The LVR410 has a good number of features in common with fellow Turkish-built value brand TriStar and its recently launched LR94 lever-action shotgun, though most GForce models are marketed at a more affordable price point.
 

Field Notes

 

GForce Arms LVR410 .410 Lever Action Shotgun
We found the LVR410 action to be fairly smooth right out of the box. (Photo: Kristin Alberts/Guns.com)


Out of the box, we were surprised to find the action fairly smooth – not necessarily a given on lever actions at lower price points. The grain on our test gun’s walnut stocks was above average, as was the fit and finish. The rifle-style sights are practical and functional, though we’re personally more accustomed to a simple front bead on shotguns, especially if flying or fast-moving targets are common. 

Our LVR410 does not include sling swivels, but we didn’t take issue with that fact, as we rarely shoulder a lightweight scattergun. There is a slight rattle to the lever when the gun is at rest, but this does not affect function. 

We headed to our range with as much varied .410 ammunition as we could muster amid the shortages. The gun does ship with a magazine tube plug in place for limiting hunting capacity, but it’s easily removed by simply unscrewing the threaded end of the magazine tube. 

The LVR410 will accept pretty much any type of 2.5-inch .410 shotshells, be they birdshot, buckshot, slugs, or even the mixed-defense-type loads. We expected a short break-in period, but that proved to be a bit more involved. 
 

About That Break-In

 

GForce Arms LVR410 .410 Lever Action Shotgun
The LVR410 uses a rebounding hammer safety as well as an incidental lever safety that requires the lever to be fully closed against the tang before firing. (Photo: Kristin Alberts/Guns.com)


Though nothing specific is noted in the printed manual, we did study the GForce website prior to loading up our LVR410. There, we found several notes – and video links – regarding the necessity of a break-in period. Giving any new gun a quick cleaning out of the box is always advisable. 

To be fair, GForce factory instructions on the website state, “of course, we ALWAYS advise cleaning your firearm BEFORE you ever go to the range.” Luckily for users, the company provides a clearly demonstrated teardown and reassembly video, something we’d appreciate from more manufacturers.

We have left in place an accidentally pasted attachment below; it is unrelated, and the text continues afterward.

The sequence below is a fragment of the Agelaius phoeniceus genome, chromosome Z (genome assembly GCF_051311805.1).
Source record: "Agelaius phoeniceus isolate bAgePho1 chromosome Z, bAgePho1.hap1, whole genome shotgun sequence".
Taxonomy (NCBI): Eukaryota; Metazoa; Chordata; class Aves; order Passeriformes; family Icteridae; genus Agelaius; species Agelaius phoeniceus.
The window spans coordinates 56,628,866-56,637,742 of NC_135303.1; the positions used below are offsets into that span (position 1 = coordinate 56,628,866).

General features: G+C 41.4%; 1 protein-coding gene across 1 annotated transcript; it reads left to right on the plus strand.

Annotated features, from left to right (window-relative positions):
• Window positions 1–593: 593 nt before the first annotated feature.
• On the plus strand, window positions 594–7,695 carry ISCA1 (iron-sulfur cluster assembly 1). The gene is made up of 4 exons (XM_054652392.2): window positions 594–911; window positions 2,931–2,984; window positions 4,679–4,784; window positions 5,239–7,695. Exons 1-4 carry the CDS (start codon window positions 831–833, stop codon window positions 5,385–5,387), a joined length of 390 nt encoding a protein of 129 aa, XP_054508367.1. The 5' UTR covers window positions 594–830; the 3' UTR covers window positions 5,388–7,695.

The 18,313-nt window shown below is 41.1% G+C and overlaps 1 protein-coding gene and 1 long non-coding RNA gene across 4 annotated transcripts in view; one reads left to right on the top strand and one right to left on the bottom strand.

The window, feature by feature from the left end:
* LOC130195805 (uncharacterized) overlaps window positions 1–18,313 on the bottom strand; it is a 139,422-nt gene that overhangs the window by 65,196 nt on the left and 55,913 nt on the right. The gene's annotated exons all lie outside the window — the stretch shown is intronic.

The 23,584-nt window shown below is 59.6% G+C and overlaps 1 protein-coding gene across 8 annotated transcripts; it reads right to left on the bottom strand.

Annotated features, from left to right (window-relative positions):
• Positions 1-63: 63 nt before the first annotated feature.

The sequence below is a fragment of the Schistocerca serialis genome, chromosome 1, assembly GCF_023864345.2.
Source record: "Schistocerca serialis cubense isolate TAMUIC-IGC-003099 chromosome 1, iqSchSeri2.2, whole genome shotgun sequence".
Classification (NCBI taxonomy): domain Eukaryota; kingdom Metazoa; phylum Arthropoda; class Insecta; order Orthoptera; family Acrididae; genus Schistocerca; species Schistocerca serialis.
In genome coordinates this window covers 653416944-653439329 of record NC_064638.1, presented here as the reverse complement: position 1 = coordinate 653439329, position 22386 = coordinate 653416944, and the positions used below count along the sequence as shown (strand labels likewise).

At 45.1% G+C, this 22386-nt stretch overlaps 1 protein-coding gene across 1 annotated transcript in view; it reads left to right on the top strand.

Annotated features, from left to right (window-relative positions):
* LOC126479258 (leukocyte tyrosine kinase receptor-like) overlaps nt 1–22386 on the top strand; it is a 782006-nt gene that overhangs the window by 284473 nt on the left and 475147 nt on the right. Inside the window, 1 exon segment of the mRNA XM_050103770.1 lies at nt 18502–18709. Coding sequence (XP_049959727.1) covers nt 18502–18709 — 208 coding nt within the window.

All that said, we gave the gun a good cleaning, noting an excess amount of thin lubricant throughout. After reassembly and a proper lube job, we commenced range time. We loaded three rounds at a time, noting at least one failure to feed on each of the first six three-shot groups. There was one failure to fire resulting in a light primer strike, but that issue could not be replicated through the remainder of the 100-plus rounds.
 

Working Out the Kinks

Another point of note regards the lever safety. Most lever actions, including our LVR410, utilize a lower tang safety requiring the lever be fully closed before firing. The difference from many other lever guns, we noted, is that the shooter must mindfully draw the lever of the GForce snugly closed to disengage the safety, a process that becomes muscle memory with some practice. 

Feeding issues continued to get fewer and further between with the next box of ammo. By the time we approached the 100-round mark, the issue of smoothly loading rounds into the chamber seemed to be nearly resolved. We ran predominantly birdshot from Federal, Winchester, and Aguila, though we added in some buckshot from American Tactical and even a few Hornady defense rounds. 

While the break-in period was rather frustrating at times, successfully shooting the LVR410 is quite a hoot. We found it to be accurate on busting stationary clays, soft shooting, and plain fun on the range. The length of pull, especially for me with shorter arms and wearing bulky winter clothing, proved to be rather long. If the gun was mine, I’d trim the stock, but for most shooters, it will likely fit just fine. 
 

Conclusion


At the end of the day, with ups and downs, we’ve made some decisions on the LVR410. The gun should be fully disassembled, cleaned, and lubed prior to any shooting. Buyers ought to expect a break-in period. Because the LVR410 – and all the other .410 levers – chamber only 2.5-inch shells, owners can’t run through some 3-inch magnum loads to accomplish this. 

However, after extensive bench and range time, our gun is running well. For those willing to commit the time and ammunition needed to prepare the LVR410 for regular use, they’ll find it at a bargain in the lever shotgun world. Shooters and hunters desiring a lever-action .410 will be hard-pressed to find one for less, especially with walnut furniture. 

Most competitors, in fact, come in anywhere from $150 to $550 more. At the end of the day, the LVR410 is an aesthetically attractive lever with an appealing price tag, but only buyers willing to commit some effort will appreciate the reward.